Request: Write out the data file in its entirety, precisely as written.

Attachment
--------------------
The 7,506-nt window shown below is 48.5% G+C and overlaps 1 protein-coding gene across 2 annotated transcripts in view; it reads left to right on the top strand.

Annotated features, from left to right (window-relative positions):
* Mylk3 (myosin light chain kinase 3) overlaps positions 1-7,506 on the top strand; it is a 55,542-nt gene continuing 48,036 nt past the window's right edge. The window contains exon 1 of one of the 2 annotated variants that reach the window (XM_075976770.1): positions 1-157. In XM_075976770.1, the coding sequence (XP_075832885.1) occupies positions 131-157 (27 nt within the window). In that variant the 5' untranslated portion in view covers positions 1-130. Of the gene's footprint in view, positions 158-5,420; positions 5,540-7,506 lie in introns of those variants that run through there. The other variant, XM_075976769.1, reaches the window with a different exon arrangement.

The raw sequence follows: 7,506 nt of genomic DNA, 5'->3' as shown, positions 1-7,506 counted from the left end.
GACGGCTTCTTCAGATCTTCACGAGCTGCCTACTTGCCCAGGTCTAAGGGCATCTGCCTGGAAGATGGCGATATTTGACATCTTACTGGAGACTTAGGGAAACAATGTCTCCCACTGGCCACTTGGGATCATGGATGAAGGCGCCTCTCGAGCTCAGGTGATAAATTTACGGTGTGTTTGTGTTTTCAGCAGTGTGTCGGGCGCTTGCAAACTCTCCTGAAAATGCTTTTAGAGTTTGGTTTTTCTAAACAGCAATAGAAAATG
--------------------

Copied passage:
The 7,506-nt window shown below is 48.5% G+C and overlaps 1 protein-coding gene across 2 annotated transcripts in view; it reads left to right on the top strand.

Annotated features, from left to right (window-relative positions):
* Mylk3 (myosin light chain kinase 3) overlaps positions 1-7,506 on the top strand; it is a 55,542-nt gene continuing 48,036 nt past the window's right edge. The window contains exon 1 of one of the 2 annotated variants that reach the window (XM_075976770.1): positions 1-157. In XM_075976770.1, the coding sequence (XP_075832885.1) occupies positions 131-157 (27 nt within the window). In that variant the 5' untranslated portion in view covers positions 1-130. Of the gene's footprint in view, positions 158-5,420; positions 5,540-7,506 lie in introns of those variants that run through there. The other variant, XM_075976769.1, reaches the window with a different exon arrangement.

The raw sequence follows: 7,506 nt of genomic DNA, 5'->3' as shown, positions 1-7,506 counted from the left end.
GACGGCTTCTTCAGATCTTCACGAGCTGCCTACTTGCCCAGGTCTAAGGGCATCTGCCTGGAAGATGGCGATATTTGACATCTTACTGGAGACTTAGGGAAACAATGTCTCCCACTGGCCACTTGGGATCATGGATGAAGGCGCCTCTCGAGCTCAGGTGATAAATTTACGGTGTGTTTGTGTTTTCAGCAGTGTGTCGGGCGCTTGCAAACTCTCCTGAAAATGCTTTTAGAGTTTGGTTTTTCTAAACAGCAATAGAAAATG